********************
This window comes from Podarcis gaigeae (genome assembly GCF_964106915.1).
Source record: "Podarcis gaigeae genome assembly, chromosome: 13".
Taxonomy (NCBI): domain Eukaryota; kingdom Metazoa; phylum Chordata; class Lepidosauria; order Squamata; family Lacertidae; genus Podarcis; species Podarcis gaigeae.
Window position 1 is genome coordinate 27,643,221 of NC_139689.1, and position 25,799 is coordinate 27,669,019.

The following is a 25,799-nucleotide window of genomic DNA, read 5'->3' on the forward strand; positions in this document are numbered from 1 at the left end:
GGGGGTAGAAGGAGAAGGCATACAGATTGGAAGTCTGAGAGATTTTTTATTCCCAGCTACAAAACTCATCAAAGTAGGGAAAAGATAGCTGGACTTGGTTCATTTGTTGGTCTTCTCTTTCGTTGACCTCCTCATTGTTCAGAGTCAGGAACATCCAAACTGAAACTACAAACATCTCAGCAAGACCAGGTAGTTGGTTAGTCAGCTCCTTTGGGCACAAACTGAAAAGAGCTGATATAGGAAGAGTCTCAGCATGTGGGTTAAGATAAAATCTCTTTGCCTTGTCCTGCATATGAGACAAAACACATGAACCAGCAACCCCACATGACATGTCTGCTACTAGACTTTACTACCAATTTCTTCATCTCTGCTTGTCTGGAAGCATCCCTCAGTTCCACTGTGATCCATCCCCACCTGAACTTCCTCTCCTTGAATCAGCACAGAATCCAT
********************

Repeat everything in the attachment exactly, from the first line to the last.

This window comes from Podarcis gaigeae (genome assembly GCF_964106915.1).
Source record: "Podarcis gaigeae genome assembly, chromosome: 13".
Taxonomy (NCBI): domain Eukaryota; kingdom Metazoa; phylum Chordata; class Lepidosauria; order Squamata; family Lacertidae; genus Podarcis; species Podarcis gaigeae.
Window position 1 is genome coordinate 27,643,221 of NC_139689.1, and position 25,799 is coordinate 27,669,019.

The following is a 25,799-nucleotide window of genomic DNA, read 5'->3' on the forward strand; positions in this document are numbered from 1 at the left end:
GGGGGTAGAAGGAGAAGGCATACAGATTGGAAGTCTGAGAGATTTTTTATTCCCAGCTACAAAACTCATCAAAGTAGGGAAAAGATAGCTGGACTTGGTTCATTTGTTGGTCTTCTCTTTCGTTGACCTCCTCATTGTTCAGAGTCAGGAACATCCAAACTGAAACTACAAACATCTCAGCAAGACCAGGTAGTTGGTTAGTCAGCTCCTTTGGGCACAAACTGAAAAGAGCTGATATAGGAAGAGTCTCAGCATGTGGGTTAAGATAAAATCTCTTTGCCTTGTCCTGCATATGAGACAAAACACATGAACCAGCAACCCCACATGACATGTCTGCTACTAGACTTTACTACCAATTTCTTCATCTCTGCTTGTCTGGAAGCATCCCTCAGTTCCACTGTGATCCATCCCCACCTGAACTTCCTCTCCTTGAATCAGCACAGAATCCAT